If you shorten the word "empanadas," you might just come up with Panas, a new gourmet empanada joint that just opened at 2029 P Street. You could also come up with "Empies," but Panas has more of a little ring to it, so we'll roll with it. Empanadas aren't specific to one region, but with roots in Spain and Portugal, the small 'meat pies' have become a staple of any and every South American, Central American and Caribbean nation. This, by definition, justifies the 'Latin-Fusion' categorization, but isn't that just fancy talk for Americanized Latin food for whiteys like me?
Beyond the new, make-shift sign is an ultra-sleek, modern eatery. How sleek is it? It's got grass growing out of the walls (below), which is something that only happens in the future. After wading through the weekday lunch rush, I turned my attention to the menu. And it's huge. In addition to some South American classics, there's some of that Americanized fare we just talked about.
They've got plenty of meaty options and even a decent-sized vegetarian selection of 'panas,' plus a handful of combo deal options. I sprung for the one that included four empanadas, plantain chips, a few dipping sauces, guacamole and a soda for ten bucks.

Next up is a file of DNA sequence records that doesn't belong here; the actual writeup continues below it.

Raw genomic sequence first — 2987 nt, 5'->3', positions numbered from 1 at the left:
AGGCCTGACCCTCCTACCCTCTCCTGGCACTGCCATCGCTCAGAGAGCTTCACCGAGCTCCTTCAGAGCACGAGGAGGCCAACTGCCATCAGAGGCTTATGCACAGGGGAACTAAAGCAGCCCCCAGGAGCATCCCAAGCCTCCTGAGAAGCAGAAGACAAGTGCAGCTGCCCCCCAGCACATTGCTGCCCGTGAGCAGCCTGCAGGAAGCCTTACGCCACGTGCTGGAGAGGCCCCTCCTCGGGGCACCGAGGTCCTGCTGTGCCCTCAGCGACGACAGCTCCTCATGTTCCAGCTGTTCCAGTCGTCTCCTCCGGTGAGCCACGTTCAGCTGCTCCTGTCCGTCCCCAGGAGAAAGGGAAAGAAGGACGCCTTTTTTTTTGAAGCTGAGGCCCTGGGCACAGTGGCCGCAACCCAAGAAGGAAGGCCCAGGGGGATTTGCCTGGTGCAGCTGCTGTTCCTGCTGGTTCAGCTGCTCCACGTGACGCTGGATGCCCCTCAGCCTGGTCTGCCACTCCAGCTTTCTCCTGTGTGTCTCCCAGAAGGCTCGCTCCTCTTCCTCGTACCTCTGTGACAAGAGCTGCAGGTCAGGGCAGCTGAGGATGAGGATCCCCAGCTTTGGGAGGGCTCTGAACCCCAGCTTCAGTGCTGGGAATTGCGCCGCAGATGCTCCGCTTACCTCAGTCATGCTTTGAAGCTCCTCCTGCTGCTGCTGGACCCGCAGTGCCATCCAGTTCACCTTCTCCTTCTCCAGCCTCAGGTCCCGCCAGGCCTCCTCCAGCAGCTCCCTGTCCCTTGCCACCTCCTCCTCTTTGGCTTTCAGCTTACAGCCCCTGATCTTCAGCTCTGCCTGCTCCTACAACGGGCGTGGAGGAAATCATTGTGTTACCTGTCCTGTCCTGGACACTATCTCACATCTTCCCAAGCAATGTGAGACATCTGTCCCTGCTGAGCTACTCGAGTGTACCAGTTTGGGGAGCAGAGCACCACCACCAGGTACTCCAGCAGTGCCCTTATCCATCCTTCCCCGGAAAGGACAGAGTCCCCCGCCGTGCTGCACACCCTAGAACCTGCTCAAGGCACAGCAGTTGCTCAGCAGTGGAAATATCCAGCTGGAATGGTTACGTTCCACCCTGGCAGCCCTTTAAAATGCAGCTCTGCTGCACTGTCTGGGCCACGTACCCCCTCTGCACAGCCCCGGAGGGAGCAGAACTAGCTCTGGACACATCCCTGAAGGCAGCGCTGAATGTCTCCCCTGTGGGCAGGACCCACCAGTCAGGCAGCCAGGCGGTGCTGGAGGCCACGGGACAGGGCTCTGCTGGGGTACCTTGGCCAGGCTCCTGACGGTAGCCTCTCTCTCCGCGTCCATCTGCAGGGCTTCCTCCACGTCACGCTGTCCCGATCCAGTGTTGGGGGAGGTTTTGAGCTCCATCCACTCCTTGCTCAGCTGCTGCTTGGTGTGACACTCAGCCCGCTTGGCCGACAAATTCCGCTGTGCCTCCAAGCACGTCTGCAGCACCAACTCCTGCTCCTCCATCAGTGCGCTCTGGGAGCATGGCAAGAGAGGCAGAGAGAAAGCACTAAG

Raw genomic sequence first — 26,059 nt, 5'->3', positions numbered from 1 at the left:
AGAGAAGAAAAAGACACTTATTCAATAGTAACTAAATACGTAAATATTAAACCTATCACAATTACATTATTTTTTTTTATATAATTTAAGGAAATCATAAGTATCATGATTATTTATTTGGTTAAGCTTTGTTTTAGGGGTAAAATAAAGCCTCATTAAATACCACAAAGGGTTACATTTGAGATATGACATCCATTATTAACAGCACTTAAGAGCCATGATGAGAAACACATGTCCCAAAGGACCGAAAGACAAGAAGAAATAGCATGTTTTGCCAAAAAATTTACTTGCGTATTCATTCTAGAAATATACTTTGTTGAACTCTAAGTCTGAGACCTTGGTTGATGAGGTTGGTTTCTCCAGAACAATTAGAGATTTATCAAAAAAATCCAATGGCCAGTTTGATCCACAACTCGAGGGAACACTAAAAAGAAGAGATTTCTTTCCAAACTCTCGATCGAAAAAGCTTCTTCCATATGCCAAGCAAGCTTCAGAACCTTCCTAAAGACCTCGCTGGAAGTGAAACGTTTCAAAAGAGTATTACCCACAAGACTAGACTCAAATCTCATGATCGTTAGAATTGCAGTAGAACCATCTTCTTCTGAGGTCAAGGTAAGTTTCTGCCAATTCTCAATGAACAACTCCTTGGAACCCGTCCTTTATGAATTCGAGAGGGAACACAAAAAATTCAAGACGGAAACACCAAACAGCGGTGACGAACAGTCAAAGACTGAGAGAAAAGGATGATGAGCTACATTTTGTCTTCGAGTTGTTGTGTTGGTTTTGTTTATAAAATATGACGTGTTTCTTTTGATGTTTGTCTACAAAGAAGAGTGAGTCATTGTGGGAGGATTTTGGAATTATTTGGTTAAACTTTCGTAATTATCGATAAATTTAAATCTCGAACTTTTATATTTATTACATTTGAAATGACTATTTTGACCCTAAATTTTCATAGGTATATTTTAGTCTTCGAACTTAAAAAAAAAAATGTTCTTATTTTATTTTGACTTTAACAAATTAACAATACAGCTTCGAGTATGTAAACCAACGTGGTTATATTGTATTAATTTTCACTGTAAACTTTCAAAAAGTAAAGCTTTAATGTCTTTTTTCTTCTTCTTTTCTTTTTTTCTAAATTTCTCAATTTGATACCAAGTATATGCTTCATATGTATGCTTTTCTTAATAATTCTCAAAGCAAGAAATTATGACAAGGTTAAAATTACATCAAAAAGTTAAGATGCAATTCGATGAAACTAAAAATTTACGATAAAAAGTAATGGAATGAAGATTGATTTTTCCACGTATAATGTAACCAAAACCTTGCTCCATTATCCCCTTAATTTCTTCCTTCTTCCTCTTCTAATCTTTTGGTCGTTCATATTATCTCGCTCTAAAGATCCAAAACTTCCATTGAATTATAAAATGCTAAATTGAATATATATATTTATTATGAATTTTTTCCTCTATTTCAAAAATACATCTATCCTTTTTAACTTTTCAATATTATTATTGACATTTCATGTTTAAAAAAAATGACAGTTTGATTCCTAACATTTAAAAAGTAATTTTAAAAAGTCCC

I went with the Chipotle Steak (shredded sirloin steak, onions w/ spicy red mole, tomatoes, carrots, celery, and cabernet sauvignon), the Chicken Pesto (chicken w/ gourmet pesto, tomatoes, aged cheddar and onion), the CubaNovo (roasted pork rillette w/ onions, cilantro, lime, grand marnier and sauvignon blanc), and the Pepe (pepperoni, mozzarella cheese and fresh tomatoes). Had I noticed the veggie empanadas, I may have included the Popeye (sauteed spinach and onions, golden raisins, cream and goat cheese).
The first thing I noticed about my empanadas (below) was the relative freshness. During a busy lunch rush, the empanadas were flying in and out of the oven. The Pepe was over-stuffed with pepperoni like a mini calzone. The Chipotle Steak had a nice smoky, spicy taste to it. I was happy to note, all of the empanadas were filled with an interesting blend of gourmet ingredients.
I also got the chimichurri and the spicier Aji Amarillo (pronounced A-Hee, like the Tuna) for dipping counterparts. Maybe I'm easily placated by a couple of unique sauces (like at California Tortilla, where I typically fill up about ten different hot sauces, and maybe end up using one.) but, between the sauces, the guac and the plantain chips, I was very happy with my South American influences. Above all, the new P Street outpost provides a very fun environment and experience.